When I took on TriStar Centennial Medical Center as their IT Director, I inherited a team of nearly 30 seasoned, dedicated team members that were good at their jobs. The knew the facilities (650+ beds spread out over multiple campuses) inside and out, had long-standing relationships with both staff and leadership, and were–generally speaking–well thought of by their peers. It was, in my opinion, a good team to take on as a leader.
Talking with the team over my first few months, however, I discovered underlying feelings and perceptions that ran contrary to the results we were delivering. While we had reasonably high employee engagement scores, there was a sense of discontent and a feeling of being beat down by the work. When I took a step back and reflected on all of conversations with the team, I had a few questions that I needed to answer:
- How can such a well-established team, with positive working relationships, feel this way?
- How are these feelings impacting the service we are being asked to provide?
- How are these feelings limiting our relationships with the rest of the hospital?
As I dug in to the answers of the questions, I came to the conclusion that the team loved the people they worked with but they did not love the work and I thought I knew why.
Imagine a job where, generally speaking, the only time your phone rings or you get an email is because something is broken and needs to be fixed. That even with the implementation of a new project, most of your time is spent answering the question: “Is it done yet?” The very basis of your work is rooted in negativity that will–over time–impact your view of the work that you do. No one may be trying to run you down, but run down you become.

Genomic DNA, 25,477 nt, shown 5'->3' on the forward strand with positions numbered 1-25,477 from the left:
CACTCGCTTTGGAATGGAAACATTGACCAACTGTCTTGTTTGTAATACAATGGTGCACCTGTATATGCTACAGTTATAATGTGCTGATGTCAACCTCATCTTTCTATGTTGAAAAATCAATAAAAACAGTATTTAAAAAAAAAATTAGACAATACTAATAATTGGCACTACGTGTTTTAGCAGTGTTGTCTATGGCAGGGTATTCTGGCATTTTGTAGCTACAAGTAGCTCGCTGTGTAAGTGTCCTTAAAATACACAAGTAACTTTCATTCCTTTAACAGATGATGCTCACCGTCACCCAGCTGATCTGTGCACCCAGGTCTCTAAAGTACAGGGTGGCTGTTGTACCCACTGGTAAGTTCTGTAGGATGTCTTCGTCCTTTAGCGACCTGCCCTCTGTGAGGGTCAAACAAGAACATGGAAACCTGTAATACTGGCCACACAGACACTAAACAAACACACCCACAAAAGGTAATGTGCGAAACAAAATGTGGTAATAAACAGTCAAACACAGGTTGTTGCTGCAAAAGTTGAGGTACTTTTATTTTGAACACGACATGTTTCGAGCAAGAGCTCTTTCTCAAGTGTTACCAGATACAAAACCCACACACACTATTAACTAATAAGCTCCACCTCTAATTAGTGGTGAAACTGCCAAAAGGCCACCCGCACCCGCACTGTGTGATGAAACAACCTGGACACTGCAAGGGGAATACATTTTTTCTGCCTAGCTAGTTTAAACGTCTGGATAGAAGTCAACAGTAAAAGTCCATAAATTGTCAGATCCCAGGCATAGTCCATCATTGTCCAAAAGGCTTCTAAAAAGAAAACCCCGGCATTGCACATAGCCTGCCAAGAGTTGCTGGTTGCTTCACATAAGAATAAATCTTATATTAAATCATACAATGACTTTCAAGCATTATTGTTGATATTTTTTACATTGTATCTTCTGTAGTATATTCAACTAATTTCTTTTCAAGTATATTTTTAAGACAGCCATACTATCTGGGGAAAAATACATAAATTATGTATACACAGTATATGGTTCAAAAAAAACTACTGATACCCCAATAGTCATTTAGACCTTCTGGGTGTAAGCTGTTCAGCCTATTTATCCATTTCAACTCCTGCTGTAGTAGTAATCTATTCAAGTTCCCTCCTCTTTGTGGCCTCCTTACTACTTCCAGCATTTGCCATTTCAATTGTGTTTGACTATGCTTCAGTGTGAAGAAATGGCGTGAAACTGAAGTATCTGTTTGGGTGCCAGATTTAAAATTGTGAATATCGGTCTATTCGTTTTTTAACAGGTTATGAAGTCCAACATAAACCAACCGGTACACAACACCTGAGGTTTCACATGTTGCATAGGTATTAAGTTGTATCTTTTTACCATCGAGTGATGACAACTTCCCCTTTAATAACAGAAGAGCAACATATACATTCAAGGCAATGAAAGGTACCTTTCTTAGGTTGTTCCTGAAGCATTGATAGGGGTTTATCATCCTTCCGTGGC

After quantifying these feelings, I tested my theory with the team and they confirmed that, yes, it is difficult to constantly feel this way. The celebrations of success were few and far between (something that we fixed) and there were not many ways to measure success available (also something that we fixed). In my quest to further solve this problem, however, I began to rethink the entire concept of what it means to provide support (in this case, specifically, IT support).
What happened over the next several months was a transformation of the work that we did in the hospital, measured by our top marks in employee engagement and customer satisfaction (out of the 14 facilities in our division). How did we accomplish this? By putting the patient in the middle of the support we were providing–even when no one on my team was involved in direct patient care.
Gone were the days where we were fixing a broken printer. Now we were enabling a nurse to print out discharge instructions on a timely basis to help a patient get home quicker.
No longer did we install new equipment simply because a clinician asked for it. Now we installed new equipment because it provided additional tools to the clinician to provide higher quality care with better outcomes.
Furthermore, I wanted my team to ask themselves two questions each day (since refined): 1) “What can I do today to impact the care given to our patients?” (beginning of each day) and 2) “What have I done today to impact the care given to our patients?” (end of each day).
By putting the support our team did in terms of how it helps the patients we are called to serve, we now had a foundation for greater satisfaction in our work and happiness in our jobs. All by rethinking support and what it means. It is a process I am just now beginning to roll-out to another team I have the pleasure of leading. This time, however, I am even taking it a step further by implementing the concepts in coordination with the clinicians we support. I suspect that I will see similar (if not even better) results.